The next battle in the ongoing war between Nike
and online marketplace company Stockx is ramping up.
Nike has amended its suit against StockX to include accusations of selling counterfeit merch labeled as “authentic” on its platform. This comes after Nike says it purchased four pairs of fake shoes from StockX over the last few months, including a pair of Air Jordan 1 High OG “Patent Bred” sneakers. A size 11 pair of these shoes sell for around $340 on the secondary market after taxes and fees are applied.
“Those four pairs of counterfeit shoes were all purchased within a short two-month period on StockX’s platform, all had affixed to them StockX’s ‘Verified Authentic’ hangtag, and all came with a paper receipt from StockX in the shoe box stating that the condition of the shoes is ‘100% Authentic,’” Nike claims in the court filing with the Southern District of New York.
StockX sells shoes, apparel and other items from various brands, including but not limited to Nike, Adidas
and Under Armour
The merchandise is not owned by StockX at the time of sale; instead the sale is conducted between two individuals who agree on a price, and StockX acts as a middle man to authenticate the product, for a fee.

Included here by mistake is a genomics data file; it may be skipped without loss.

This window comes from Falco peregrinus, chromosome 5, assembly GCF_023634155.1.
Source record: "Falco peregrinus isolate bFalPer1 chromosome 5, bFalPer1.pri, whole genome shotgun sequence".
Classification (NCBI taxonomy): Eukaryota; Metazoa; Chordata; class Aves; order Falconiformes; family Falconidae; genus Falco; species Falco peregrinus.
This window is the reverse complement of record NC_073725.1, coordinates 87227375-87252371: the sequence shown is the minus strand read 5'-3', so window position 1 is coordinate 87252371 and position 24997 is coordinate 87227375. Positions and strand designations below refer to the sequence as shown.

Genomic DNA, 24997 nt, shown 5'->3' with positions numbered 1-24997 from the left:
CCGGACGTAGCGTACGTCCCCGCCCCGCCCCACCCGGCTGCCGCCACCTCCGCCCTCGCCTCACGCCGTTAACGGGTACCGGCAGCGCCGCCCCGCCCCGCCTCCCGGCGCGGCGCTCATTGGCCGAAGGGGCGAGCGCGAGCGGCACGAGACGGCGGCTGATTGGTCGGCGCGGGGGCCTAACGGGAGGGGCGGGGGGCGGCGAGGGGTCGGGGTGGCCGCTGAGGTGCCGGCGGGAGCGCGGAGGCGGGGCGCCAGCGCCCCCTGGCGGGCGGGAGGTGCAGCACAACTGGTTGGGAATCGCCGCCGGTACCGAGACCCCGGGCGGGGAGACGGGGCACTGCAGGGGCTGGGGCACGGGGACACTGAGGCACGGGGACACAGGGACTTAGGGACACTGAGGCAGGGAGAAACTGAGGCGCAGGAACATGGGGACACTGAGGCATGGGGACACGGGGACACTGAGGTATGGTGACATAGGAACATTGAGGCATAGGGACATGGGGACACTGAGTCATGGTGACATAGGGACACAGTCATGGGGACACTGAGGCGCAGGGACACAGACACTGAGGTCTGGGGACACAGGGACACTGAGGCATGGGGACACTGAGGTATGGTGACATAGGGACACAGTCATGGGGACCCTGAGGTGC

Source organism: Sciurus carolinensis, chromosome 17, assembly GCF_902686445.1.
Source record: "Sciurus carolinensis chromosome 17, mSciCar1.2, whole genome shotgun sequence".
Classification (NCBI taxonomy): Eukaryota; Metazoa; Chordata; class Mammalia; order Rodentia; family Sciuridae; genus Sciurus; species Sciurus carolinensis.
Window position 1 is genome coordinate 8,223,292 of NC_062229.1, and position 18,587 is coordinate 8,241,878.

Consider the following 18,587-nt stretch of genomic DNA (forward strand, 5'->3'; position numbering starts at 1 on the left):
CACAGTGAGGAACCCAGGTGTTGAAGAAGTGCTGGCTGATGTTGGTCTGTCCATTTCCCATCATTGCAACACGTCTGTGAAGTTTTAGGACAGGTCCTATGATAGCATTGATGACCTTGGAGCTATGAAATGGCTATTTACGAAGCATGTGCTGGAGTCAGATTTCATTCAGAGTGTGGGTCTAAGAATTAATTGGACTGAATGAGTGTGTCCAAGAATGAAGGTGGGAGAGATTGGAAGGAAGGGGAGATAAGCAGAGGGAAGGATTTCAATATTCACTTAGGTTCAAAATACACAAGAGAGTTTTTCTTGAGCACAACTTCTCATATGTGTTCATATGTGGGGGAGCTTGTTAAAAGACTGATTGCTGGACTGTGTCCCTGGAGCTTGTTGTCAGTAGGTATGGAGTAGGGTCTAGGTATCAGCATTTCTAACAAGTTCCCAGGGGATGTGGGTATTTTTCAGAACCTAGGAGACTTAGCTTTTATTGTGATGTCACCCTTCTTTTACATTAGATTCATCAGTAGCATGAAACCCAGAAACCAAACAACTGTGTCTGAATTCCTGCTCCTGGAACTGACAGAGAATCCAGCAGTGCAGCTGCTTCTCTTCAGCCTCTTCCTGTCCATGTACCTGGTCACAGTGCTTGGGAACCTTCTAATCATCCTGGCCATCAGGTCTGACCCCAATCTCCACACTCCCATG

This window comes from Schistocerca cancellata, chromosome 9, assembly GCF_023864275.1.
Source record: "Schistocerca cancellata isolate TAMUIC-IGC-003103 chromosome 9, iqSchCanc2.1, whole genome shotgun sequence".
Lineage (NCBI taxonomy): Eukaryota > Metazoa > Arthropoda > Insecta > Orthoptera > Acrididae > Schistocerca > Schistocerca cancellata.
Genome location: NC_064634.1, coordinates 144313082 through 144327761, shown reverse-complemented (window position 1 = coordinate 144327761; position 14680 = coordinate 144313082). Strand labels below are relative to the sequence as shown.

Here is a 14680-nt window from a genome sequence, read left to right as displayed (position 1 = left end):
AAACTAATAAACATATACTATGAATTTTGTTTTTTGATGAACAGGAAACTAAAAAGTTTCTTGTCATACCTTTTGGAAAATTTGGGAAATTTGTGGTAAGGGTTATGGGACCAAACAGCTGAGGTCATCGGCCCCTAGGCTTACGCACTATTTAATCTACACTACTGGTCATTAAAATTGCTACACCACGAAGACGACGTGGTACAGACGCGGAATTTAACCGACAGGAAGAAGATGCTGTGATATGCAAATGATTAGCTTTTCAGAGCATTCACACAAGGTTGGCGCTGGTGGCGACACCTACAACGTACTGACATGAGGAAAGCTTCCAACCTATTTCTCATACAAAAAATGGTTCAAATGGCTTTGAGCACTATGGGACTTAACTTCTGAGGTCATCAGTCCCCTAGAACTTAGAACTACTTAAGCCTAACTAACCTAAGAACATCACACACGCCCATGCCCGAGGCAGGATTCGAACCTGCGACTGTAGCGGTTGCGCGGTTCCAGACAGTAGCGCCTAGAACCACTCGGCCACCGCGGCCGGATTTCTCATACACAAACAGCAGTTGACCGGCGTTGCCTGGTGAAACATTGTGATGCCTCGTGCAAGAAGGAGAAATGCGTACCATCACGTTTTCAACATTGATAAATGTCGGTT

“We take customer protection extremely seriously, and we’ve invested millions to fight the proliferation of counterfeit products that virtually every global marketplace faces today,” a StockX spokesperson told MarketWatch. “Nike’s latest filing is not only baseless but also is curious given that their own brand protection team has communicated confidence in our authentication program, and that hundreds of Nike employees – including current senior executives – use StockX to buy and sell products. This latest tactic amounts to nothing more than a panicked and desperate attempt to resuscitate its losing legal case against our innovative Vault NFT program that revolutionizes the way that consumers can buy, store, and sell collectibles safely, efficiently, and sustainably. Nike’s challenge has no merit and clearly demonstrates their lack of understanding of the modern marketplace.”
Representatives from Nike were not immediately available for comment on the new counterfeit allegations.
Nike initially hit StockX with a trademark-infringement lawsuit in February, accusing the company of violating trademark law by selling non-fungible tokens, aka NFTs, with Nike’s logo. in fact, the “Patent Bred” Air Jordan 1 High OG that Nike claims to have to have bought counterfeits of on StockX’s site, is also one of the eight Vault NFTs that StockX is selling — and its best-selling NFT — which Nike claims infringes on its copyright.
When discussing the trademark portion of the lawsuit, StockX claimed Nike had shown a “fundamental misunderstanding” of NFTs by suing them.
After receiving a $3.8 billion valuation, the Detroit-based sneaker resale platform recently tapped Morgan Stanley
and Goldman Sachs
as it prepares to go public at some point in 2022, according to Bloomberg.